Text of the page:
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Chapter 11
Fundamentals of Thermal Radiation
1142
The variation of reflectivity of a surface with
wavelength is given. The average reflectivity,
emissivity, and absorptivity of the surface are to be
determined for two source temperatures.
Analysis
The average reflectivity of this surface for
solar radiation (
= 5800 K) is determined to be
T
λμ
μ
λ
T
=→
=
(.
3
0 978746
m)(5800 K) = 17400 mK
f
ρ
λ
λ
,
μ
m
3
0.95
0.35
ρ
ρρ
λλ
()
(. )
) (. )
(
.
)
Tf
T
ff
=+
−
−
=
−−
∞
10
2
12
11
1
0 35 0 978746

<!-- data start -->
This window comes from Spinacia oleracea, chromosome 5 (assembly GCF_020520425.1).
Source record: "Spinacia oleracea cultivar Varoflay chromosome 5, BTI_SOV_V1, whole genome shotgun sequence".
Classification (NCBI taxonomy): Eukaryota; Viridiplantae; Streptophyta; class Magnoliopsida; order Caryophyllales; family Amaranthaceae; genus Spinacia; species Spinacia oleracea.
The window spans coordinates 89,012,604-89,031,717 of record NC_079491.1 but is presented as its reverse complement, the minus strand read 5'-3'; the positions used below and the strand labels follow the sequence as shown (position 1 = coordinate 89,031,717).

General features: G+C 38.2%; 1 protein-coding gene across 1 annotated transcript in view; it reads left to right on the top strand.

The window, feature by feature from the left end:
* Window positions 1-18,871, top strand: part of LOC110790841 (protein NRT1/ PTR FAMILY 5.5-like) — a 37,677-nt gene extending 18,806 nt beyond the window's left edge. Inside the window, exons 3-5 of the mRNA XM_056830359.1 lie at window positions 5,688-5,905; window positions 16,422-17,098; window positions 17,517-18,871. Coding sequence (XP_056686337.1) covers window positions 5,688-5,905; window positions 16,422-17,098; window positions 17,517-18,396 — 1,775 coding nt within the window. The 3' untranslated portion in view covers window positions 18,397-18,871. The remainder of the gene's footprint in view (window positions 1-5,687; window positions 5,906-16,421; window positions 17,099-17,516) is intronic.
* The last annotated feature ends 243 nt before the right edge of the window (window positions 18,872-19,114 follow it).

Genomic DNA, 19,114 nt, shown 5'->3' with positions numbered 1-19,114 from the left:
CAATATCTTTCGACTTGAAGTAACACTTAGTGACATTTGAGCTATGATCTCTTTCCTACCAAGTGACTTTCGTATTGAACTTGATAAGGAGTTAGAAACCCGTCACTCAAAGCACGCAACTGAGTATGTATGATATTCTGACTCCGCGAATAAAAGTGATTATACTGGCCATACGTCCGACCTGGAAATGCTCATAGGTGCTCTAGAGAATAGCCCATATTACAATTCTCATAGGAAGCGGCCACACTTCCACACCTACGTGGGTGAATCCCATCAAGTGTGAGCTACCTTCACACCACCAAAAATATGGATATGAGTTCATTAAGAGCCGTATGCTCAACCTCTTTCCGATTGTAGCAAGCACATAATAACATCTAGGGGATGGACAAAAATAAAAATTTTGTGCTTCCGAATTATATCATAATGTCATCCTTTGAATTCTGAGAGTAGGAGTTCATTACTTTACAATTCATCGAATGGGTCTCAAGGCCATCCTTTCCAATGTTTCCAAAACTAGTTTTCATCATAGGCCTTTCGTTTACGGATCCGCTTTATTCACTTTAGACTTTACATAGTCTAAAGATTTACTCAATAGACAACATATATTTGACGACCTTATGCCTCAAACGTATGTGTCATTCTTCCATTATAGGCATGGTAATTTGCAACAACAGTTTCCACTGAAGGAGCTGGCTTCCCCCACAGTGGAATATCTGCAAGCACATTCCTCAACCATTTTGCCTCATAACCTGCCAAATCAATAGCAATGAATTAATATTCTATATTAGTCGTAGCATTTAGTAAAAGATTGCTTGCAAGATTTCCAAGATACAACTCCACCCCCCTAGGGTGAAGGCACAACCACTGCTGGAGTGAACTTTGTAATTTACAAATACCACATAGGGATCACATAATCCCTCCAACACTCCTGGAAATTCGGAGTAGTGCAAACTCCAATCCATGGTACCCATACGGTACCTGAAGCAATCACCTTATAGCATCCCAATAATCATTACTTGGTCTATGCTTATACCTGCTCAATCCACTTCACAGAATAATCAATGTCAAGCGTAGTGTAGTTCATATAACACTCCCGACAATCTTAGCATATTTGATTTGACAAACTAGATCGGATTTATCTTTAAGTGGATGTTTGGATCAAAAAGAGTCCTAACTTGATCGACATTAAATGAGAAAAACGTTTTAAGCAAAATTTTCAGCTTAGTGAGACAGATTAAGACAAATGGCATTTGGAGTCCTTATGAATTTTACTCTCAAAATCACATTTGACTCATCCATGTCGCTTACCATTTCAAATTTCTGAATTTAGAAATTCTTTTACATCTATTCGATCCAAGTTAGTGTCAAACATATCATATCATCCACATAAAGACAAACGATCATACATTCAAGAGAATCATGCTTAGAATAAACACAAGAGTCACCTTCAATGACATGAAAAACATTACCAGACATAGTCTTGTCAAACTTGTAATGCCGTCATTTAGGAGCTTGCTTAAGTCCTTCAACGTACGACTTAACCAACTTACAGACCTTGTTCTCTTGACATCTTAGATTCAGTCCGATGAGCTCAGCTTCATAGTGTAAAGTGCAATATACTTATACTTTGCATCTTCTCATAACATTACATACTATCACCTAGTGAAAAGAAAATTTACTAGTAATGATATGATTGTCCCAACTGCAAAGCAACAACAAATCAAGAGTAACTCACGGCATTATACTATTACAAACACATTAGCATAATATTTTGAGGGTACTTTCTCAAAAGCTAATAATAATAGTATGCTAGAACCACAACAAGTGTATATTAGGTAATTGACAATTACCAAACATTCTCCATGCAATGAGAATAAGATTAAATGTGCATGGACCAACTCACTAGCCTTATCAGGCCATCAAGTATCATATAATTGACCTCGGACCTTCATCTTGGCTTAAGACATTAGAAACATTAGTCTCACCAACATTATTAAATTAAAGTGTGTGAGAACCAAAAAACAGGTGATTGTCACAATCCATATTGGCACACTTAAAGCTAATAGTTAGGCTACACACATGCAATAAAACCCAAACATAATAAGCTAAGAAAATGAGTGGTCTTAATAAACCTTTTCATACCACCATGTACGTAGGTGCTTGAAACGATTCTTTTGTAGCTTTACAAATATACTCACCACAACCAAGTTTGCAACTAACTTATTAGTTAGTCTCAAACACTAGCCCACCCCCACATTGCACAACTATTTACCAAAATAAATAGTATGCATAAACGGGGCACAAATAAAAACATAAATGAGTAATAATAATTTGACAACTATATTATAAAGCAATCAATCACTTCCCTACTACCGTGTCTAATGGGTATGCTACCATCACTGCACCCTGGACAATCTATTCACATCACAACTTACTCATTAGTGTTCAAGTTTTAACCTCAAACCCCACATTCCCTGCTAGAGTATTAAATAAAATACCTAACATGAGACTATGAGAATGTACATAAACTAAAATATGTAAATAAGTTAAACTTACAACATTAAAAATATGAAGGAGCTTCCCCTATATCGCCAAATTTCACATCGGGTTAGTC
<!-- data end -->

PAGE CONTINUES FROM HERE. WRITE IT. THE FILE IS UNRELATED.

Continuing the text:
0 95 1 0 978746
0.362
Noting that this is an opaque surface,
τ =
0
At
= 5800 K:
T
0.638
=
−
=
−
=
⎯→
⎯
=
+
362
.
0
1
1
1
ρα
Repeating calculations for radiation coming from surfaces at
= 300 K,
T
μ
λ
T
=⎯
→
⎯=
3
0 0001685
m)(300 K) = 900 mK
f
1
0.95
=
−
+
=
)
0001685
.
0
1
)(
95
.
0
(
)
0001685
.
0
)(
35
.
0
(
)
(
T
At
= 300 K:
T
0.05
=
−
=
−
=
⎯
=
+
95
.
0
1
1
1
and
ε
α
==
0.05
The temperature of the aluminum plate is close to room temperature, and thus emissivity of the plate will
be equal to its absorptivity at room temperature. That is,
εε
αα
room
s
005
0638
.
.
which makes it suitable as a solar collector. (
0
and
1
room
=
=
s
for an ideal solar collector)
1143
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This note was uploaded on 01/24/2012 for the course PHY 4803 taught by Professor Dr.danielarenas during the Fall '10 term at UNF.
 Fall '10
 Dr.DanielArenas
 Thermodynamics, Mass, Radiation

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